In the face of a global health emergency, thousands of U.S. college students studying abroad are scrambling.
“We have urged students to leave Florence for this period,“ NYU Spokesman John Beckman said in a statement.
Villa Rossa, Syracuse University campus in Florence, Italy
Source: Sailko | Wikipedia
Classes will continue remotely, as they are at NYU Shanghai in China, and students are strongly encouraged to return home, the university said.
“More schools will follow suit,” predicted Hafeez Lakhani, president of New York-based Lakhani Coaching. “The risk aversion is extremely high at universities.
“Everyone is going to err on the side of caution, there is too much liability.”
The risk aversion is extremely high at universities.
president of Lakhani Coaching
Other U.S. schools, like Marist College, are keeping their overseas campuses open — for now — but offering students the option of leaving.
“As of today, our assessment is that we are comfortable staying open,” said John Peters, the dean of international programs at Marist’s Florence campus.
For students who choose to remain in Italy, Marist has banned travel to northern parts of the country, including the Lombardy and Veneto regions.
Despite the uncertainty, Peters predicts that Italy will remain a popular destination for students studying abroad through the fall.
“This is a signature Marist experience,” he said. “Just about half of students study abroad during their undergraduate years and by far the Florence campus is the most popular destination.”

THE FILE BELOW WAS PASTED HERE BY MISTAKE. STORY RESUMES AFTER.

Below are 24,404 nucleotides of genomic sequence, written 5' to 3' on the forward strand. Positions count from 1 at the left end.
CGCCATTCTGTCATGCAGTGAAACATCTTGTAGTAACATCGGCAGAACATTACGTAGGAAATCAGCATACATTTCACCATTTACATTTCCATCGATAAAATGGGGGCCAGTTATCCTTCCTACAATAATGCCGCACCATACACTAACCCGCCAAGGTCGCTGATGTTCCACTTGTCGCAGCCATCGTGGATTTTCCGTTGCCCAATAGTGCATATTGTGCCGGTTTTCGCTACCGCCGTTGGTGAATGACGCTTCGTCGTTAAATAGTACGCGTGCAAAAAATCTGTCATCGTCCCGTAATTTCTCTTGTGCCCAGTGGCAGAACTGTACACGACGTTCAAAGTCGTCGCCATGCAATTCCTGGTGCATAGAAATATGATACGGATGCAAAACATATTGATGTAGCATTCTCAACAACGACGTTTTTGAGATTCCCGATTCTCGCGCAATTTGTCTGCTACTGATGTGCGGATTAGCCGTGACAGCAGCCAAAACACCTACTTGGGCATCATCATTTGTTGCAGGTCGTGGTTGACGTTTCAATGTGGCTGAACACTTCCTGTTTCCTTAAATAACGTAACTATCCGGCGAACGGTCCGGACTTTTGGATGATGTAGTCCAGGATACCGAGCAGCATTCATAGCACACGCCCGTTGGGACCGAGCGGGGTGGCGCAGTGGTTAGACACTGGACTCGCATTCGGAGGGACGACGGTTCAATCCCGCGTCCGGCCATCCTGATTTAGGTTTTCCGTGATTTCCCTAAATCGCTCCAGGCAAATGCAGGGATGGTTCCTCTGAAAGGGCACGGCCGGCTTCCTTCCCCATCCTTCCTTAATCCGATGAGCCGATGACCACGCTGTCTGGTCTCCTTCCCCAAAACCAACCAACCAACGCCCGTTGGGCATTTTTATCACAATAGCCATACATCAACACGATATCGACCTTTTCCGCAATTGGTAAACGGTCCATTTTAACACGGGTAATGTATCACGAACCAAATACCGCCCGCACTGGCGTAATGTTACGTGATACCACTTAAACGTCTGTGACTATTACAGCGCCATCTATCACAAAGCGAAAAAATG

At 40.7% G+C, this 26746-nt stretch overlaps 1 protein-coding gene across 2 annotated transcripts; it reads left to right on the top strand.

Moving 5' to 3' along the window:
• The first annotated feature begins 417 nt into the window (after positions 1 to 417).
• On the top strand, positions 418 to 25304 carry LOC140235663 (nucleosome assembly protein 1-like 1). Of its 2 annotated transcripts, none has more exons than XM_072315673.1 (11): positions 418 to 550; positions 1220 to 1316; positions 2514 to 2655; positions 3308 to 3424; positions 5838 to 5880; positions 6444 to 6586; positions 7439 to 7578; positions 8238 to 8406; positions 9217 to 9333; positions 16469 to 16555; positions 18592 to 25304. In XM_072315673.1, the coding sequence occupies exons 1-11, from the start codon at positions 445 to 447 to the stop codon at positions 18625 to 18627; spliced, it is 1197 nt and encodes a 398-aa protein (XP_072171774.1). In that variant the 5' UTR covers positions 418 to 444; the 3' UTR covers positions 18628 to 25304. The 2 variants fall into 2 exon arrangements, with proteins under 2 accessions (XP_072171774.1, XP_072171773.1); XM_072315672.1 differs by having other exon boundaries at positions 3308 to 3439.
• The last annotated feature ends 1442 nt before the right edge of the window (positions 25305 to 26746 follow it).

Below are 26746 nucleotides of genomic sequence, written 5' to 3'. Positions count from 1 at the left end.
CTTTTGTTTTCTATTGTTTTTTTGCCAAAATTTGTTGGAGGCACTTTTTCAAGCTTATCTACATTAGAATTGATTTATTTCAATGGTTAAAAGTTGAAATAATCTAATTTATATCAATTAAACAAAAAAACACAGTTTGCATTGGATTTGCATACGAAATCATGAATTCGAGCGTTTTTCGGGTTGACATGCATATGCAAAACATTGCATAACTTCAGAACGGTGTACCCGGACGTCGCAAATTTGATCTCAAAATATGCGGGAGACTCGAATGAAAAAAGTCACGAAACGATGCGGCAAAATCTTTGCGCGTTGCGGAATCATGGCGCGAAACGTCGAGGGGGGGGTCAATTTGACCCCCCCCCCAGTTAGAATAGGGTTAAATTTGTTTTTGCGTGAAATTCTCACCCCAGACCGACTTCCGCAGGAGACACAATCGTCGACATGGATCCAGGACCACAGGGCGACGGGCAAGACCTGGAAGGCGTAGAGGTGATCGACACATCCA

Italy is second only to the U.K. as the most popular destination to study abroad. Nearly 37,000 American students went there in the 2017-2018 academic year, according to the Institute of International Education, or IIE, which has tracked the flow of international students since 1919.
However, in recent years, China has also become a popular destination for American students heading abroad, the Institute of International Education found.
“This has been a really coveted opportunity for any student interested in business across the U.S.,” according to Lakhani.
Many schools, including Cornell University, have already suspended travel to China because of the coronavirus outbreak. As of Feb. 25, China’s National Health Commission said there were 77,658 confirmed cases of the virus, named COVID-19, there nationwide.
“The university will not permit Cornell-related undergraduate, graduate or professional student travel to mainland China until such time as Cornell’s International Travel Advisory and Response Team (ITART) removes China from the elevated-risk destinations list,” Cornell’s Provost Michael Kotlikoff said in a statement.
On the flip side, students coming to the U.S. from China are in a similar predicament. For years, there has been a major influx of Chinese students studying in this country.
In fact, more international students in the U.S. come from China than any other nation, both in sheer numbers and as an overall percentage, according to the Institute of International Education.
But those numbers had been falling more recently due to changing attitudes abroad about studying in the U.S. and more restrictive student visa policies.
The coronavirus outbreak “throws fuel on the fire,” Lakhani said. “This is a huge hit for international students.”